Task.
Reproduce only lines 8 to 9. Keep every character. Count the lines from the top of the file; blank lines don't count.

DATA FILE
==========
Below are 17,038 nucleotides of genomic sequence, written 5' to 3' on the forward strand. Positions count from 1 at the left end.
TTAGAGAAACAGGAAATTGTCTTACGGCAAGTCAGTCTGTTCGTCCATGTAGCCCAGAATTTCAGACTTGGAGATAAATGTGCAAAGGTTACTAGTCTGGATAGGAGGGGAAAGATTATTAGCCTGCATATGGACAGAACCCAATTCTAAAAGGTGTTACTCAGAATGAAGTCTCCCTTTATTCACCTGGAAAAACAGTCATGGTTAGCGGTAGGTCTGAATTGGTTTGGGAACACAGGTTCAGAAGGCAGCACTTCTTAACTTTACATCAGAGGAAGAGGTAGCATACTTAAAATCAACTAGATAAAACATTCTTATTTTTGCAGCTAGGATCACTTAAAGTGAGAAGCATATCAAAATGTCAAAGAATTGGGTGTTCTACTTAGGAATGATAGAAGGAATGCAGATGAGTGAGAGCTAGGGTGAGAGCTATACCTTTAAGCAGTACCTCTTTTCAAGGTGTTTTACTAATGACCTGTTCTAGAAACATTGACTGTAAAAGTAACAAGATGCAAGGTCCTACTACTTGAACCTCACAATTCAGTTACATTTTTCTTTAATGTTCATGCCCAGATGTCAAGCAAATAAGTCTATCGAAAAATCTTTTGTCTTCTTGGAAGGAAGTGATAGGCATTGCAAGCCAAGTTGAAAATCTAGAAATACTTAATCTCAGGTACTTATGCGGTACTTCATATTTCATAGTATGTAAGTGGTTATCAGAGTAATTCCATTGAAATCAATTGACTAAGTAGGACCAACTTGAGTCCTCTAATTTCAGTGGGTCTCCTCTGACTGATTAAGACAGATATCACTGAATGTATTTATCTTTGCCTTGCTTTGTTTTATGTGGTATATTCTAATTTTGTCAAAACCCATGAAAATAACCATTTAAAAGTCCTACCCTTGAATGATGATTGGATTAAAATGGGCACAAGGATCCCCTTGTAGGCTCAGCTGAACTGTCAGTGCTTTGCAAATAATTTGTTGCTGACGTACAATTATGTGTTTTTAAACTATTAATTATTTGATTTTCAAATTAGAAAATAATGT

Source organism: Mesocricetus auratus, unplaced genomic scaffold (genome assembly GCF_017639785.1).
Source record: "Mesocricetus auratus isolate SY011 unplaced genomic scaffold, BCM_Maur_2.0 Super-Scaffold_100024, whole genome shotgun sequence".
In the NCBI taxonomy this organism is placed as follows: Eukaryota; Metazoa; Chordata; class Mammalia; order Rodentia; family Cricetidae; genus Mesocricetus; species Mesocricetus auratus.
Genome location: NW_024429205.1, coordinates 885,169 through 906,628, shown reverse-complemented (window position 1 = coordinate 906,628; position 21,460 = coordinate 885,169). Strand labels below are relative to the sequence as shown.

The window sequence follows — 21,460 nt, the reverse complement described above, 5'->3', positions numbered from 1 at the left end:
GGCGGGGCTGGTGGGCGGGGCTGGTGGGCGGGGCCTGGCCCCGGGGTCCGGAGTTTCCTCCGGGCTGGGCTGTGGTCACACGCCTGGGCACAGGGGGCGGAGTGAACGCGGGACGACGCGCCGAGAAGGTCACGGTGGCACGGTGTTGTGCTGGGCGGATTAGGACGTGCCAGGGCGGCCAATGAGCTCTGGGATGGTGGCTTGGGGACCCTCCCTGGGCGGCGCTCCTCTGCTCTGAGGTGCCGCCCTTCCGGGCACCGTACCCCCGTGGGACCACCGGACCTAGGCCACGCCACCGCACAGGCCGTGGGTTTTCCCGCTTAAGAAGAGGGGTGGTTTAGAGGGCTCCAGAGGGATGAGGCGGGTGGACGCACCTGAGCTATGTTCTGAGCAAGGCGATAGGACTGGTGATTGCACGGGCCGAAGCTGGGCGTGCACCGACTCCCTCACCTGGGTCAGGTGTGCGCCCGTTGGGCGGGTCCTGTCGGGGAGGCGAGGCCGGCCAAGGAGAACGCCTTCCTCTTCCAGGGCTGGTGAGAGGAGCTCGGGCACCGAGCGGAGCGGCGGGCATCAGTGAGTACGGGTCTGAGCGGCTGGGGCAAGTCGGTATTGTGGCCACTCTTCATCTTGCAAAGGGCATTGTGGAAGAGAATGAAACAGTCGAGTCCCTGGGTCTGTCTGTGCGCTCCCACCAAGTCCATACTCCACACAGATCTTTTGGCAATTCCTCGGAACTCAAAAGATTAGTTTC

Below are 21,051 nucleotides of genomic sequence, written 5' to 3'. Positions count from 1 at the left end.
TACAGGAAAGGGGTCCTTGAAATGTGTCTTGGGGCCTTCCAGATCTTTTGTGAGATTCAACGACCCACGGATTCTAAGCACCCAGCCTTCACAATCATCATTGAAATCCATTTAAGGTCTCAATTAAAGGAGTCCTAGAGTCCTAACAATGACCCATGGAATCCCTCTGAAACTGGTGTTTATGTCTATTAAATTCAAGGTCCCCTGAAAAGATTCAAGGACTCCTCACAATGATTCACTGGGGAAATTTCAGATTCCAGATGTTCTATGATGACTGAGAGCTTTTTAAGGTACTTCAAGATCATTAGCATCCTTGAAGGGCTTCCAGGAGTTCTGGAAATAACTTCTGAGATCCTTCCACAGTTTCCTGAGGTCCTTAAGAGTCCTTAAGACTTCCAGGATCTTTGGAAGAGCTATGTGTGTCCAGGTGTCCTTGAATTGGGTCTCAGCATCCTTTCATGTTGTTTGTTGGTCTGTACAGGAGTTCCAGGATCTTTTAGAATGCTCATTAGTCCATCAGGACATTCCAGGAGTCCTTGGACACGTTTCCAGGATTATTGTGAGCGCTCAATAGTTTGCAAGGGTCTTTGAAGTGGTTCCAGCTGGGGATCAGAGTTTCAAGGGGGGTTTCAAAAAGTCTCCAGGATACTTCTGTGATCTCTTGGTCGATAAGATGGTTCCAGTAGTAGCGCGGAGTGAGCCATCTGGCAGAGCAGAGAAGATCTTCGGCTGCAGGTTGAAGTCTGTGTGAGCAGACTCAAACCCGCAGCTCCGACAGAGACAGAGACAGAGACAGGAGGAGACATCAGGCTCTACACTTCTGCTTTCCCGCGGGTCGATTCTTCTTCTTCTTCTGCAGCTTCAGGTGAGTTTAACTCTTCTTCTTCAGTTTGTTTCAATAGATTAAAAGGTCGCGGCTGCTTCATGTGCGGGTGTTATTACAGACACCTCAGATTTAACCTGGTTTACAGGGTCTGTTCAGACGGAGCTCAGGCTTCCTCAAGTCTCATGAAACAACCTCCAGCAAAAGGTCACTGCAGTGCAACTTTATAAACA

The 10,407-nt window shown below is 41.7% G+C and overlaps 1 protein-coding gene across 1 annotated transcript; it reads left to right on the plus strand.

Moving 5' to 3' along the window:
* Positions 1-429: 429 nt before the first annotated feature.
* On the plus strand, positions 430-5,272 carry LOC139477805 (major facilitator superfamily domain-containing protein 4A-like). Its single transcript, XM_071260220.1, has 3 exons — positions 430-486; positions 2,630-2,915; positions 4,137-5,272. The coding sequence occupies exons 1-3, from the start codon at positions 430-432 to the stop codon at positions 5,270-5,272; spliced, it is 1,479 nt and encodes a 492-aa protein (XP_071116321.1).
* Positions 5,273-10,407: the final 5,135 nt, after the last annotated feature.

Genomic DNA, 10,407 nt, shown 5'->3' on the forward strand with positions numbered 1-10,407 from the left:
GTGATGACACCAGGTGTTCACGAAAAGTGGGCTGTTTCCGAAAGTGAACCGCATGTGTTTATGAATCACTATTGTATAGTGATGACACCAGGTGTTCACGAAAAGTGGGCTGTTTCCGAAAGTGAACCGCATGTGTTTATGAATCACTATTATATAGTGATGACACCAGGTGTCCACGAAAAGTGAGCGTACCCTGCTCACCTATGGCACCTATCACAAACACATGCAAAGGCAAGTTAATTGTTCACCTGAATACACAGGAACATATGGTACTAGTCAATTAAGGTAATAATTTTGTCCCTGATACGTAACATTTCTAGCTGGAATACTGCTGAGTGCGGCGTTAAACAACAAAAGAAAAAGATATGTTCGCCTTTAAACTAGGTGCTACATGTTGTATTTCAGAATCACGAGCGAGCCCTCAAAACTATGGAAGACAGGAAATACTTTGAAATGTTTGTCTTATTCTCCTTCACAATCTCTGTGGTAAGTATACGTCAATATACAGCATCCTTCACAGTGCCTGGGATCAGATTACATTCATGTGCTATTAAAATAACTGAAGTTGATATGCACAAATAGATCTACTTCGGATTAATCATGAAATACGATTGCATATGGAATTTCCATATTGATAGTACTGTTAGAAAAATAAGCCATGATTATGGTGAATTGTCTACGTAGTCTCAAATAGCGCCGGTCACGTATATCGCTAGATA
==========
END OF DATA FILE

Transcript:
GGCGGGGCTGGTGGGCGGGGCTGGTGGGCGGGGCCTGGCCCCGGGGTCCGGAGTTTCCTCCGGGCTGGGCTGTGGTCACACGCCTGGGCACAGGGGGCGGAGTGAACGCGGGACGACGCGCCGAGAAGGTCACGGTGGCACGGTGTTGTGCTGGGCGGATTAGGACGTGCCAGGGCGGCCAATGAGCTCTGGGATGGTGGCTTGGGGACCCTCCCTGGGCGGCGCTCCTCTGCTCTGAGGTGCCGCCCTTCCGGGCACCGTACCCCCGTGGGACCACCGGACCTAGGCCACGCCACCGCACAGGCCGTGGGTTTTCCCGCTTAAGAAGAGGGGTGGTTTAGAGGGCTCCAGAGGGATGAGGCGGGTGGACGCACCTGAGCTATGTTCTGAGCAAGGCGATAGGACTGGTGATTGCACGGGCCGAAGCTGGGCGTGCACCGACTCCCTCACCTGGGTCAGGTGTGCGCCCGTTGGGCGGGTCCTGTCGGGGAGGCGAGGCCGGCCAAGGAGAACGCCTTCCTCTTCCAGGGCTGGTGAGAGGAGCTCGGGCACCGAGCGGAGCGGCGGGCATCAGTGAGTACGGGTCTGAGCGGCTGGGGCAAGTCGGTATTGTGGCCACTCTTCATCTTGCAAAGGGCATTGTGGAAGAGAATGAAACAGTCGAGTCCCTGGGTCTGTCTGTGCGCTCCCACCAAGTCCATACTCCACACAGATCTTTTGGCAATTCCTCGGAACTCAAAAGATTAGTTTC

Below are 21,051 nucleotides of genomic sequence, written 5' to 3'. Positions count from 1 at the left end.